• The comments regarding support of traditional marriage by Chick-Fil-A’s president Dan Cathy caused a political uproar that definitely had an impact on brand perception.  Marketingland noted that the positive brand image that Chick-Fil-A once took for granted was dealt an almost fatal blow and the BrandIndex score in the northeast US for Chick-Fil-A fell from a 76 down to a 35.  Chick-Fil-A responded to this disaster by backing entirely out of media comments and distancing the company’s position from the personal opinions of Dan Cathy. But the damage to the brand was cemented when Sarah Palin lined up to get her chicken wings.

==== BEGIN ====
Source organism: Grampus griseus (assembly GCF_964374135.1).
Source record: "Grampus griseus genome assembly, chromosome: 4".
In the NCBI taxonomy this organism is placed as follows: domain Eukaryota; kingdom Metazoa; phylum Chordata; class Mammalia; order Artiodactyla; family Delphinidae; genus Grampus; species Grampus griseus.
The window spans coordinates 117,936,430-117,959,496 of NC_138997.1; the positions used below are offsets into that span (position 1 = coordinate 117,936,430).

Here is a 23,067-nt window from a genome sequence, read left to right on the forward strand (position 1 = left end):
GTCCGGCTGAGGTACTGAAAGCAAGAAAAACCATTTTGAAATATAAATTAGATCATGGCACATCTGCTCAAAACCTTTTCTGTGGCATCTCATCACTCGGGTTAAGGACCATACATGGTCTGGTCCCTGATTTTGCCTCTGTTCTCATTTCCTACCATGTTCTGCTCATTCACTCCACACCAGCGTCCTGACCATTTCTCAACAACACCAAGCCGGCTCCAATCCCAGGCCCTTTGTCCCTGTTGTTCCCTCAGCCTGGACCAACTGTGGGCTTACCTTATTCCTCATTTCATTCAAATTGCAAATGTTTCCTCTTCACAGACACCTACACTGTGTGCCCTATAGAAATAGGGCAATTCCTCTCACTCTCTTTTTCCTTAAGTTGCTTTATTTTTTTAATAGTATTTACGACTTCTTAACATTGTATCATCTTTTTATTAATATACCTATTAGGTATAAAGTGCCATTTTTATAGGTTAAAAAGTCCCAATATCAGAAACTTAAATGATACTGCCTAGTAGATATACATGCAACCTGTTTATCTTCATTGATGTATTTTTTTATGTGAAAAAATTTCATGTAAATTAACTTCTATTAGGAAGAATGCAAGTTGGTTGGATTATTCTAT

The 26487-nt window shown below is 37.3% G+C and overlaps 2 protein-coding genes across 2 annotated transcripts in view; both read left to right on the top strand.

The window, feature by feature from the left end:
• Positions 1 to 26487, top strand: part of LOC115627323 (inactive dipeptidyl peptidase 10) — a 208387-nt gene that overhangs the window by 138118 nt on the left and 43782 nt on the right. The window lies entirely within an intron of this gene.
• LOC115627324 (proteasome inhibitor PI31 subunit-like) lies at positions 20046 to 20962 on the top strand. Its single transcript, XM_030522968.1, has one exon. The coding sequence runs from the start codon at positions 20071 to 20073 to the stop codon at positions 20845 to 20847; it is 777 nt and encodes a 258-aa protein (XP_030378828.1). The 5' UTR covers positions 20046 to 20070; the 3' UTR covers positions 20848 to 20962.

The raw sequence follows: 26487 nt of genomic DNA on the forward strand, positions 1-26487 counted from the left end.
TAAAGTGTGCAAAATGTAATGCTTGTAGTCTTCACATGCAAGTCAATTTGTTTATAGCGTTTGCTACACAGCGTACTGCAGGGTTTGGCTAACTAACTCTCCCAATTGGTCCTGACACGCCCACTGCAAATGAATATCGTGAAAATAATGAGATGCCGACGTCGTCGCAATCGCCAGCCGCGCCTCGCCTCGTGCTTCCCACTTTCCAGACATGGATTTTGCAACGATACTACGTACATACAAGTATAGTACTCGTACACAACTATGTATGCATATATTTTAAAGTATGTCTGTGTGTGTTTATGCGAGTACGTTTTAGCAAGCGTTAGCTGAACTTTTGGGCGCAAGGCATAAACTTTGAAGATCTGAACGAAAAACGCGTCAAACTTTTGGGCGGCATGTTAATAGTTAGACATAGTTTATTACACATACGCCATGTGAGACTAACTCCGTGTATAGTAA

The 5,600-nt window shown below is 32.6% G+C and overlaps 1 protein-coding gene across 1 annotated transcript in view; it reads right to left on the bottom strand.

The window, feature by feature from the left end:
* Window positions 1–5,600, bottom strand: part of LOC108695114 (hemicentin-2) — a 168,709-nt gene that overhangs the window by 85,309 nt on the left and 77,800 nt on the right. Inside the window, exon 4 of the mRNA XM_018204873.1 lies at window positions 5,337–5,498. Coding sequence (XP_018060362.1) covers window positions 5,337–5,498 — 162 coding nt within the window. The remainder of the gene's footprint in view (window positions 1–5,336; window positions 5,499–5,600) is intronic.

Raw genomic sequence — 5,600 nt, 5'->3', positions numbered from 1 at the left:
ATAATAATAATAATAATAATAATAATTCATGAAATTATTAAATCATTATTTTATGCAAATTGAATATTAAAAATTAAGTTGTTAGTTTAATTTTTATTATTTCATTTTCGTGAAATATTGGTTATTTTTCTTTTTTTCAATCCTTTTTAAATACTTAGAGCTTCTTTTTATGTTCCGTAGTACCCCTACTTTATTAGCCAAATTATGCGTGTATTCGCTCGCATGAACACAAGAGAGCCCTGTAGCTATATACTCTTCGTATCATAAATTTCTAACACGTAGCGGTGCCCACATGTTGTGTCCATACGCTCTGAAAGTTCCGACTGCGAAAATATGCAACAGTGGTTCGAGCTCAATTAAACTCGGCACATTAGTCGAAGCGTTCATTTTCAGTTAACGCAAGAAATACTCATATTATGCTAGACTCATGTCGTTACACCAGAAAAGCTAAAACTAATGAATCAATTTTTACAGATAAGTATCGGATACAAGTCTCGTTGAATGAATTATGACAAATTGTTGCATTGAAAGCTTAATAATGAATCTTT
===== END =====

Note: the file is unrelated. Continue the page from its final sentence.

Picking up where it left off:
Elle s'appelait sarah" (2009) 

  • John Mackey, the CEO of Whole Foods, is dealing with a huge backlash from customers of the upscale supermarket chain who have been angered by his recent comments likening Obamacare to fascism.  Mackey, who made the comments during an interview promoting a book on capitalism, has since tried to walk back his more inflammatory statements, explaining he was talking about fascism in economic terms, not as a system of repression under the Third Reich.  Obama supporters, many of whom love Whole Foods, turned on the brand with comments on Twitter, Facebook and any blog they could find.  UnknownI’ve seen John Mackey on CNN trying to retract comments.  I’d suggest he get himself a Communications VP and never talk into a microphone again.